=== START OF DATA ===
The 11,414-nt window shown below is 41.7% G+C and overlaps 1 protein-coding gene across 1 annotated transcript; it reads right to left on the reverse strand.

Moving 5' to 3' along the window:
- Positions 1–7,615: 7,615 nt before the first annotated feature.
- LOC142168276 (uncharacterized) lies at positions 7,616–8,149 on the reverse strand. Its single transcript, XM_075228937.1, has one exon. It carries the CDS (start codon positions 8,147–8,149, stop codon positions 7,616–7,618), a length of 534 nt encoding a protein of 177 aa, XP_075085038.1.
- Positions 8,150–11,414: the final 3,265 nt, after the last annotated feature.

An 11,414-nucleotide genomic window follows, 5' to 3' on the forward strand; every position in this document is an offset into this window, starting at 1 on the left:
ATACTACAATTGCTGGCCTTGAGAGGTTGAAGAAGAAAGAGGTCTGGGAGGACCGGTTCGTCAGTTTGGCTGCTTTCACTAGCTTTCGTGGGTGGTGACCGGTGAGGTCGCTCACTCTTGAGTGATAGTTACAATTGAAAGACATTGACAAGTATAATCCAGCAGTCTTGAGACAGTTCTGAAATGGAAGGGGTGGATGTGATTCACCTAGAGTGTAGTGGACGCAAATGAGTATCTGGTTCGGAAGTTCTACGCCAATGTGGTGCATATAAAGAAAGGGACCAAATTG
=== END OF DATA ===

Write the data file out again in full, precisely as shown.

The 11,414-nt window shown below is 41.7% G+C and overlaps 1 protein-coding gene across 1 annotated transcript; it reads right to left on the reverse strand.

Moving 5' to 3' along the window:
- Positions 1–7,615: 7,615 nt before the first annotated feature.
- LOC142168276 (uncharacterized) lies at positions 7,616–8,149 on the reverse strand. Its single transcript, XM_075228937.1, has one exon. It carries the CDS (start codon positions 8,147–8,149, stop codon positions 7,616–7,618), a length of 534 nt encoding a protein of 177 aa, XP_075085038.1.
- Positions 8,150–11,414: the final 3,265 nt, after the last annotated feature.

An 11,414-nucleotide genomic window follows, 5' to 3' on the forward strand; every position in this document is an offset into this window, starting at 1 on the left:
ATACTACAATTGCTGGCCTTGAGAGGTTGAAGAAGAAAGAGGTCTGGGAGGACCGGTTCGTCAGTTTGGCTGCTTTCACTAGCTTTCGTGGGTGGTGACCGGTGAGGTCGCTCACTCTTGAGTGATAGTTACAATTGAAAGACATTGACAAGTATAATCCAGCAGTCTTGAGACAGTTCTGAAATGGAAGGGGTGGATGTGATTCACCTAGAGTGTAGTGGACGCAAATGAGTATCTGGTTCGGAAGTTCTACGCCAATGTGGTGCATATAAAGAAAGGGACCAAATTG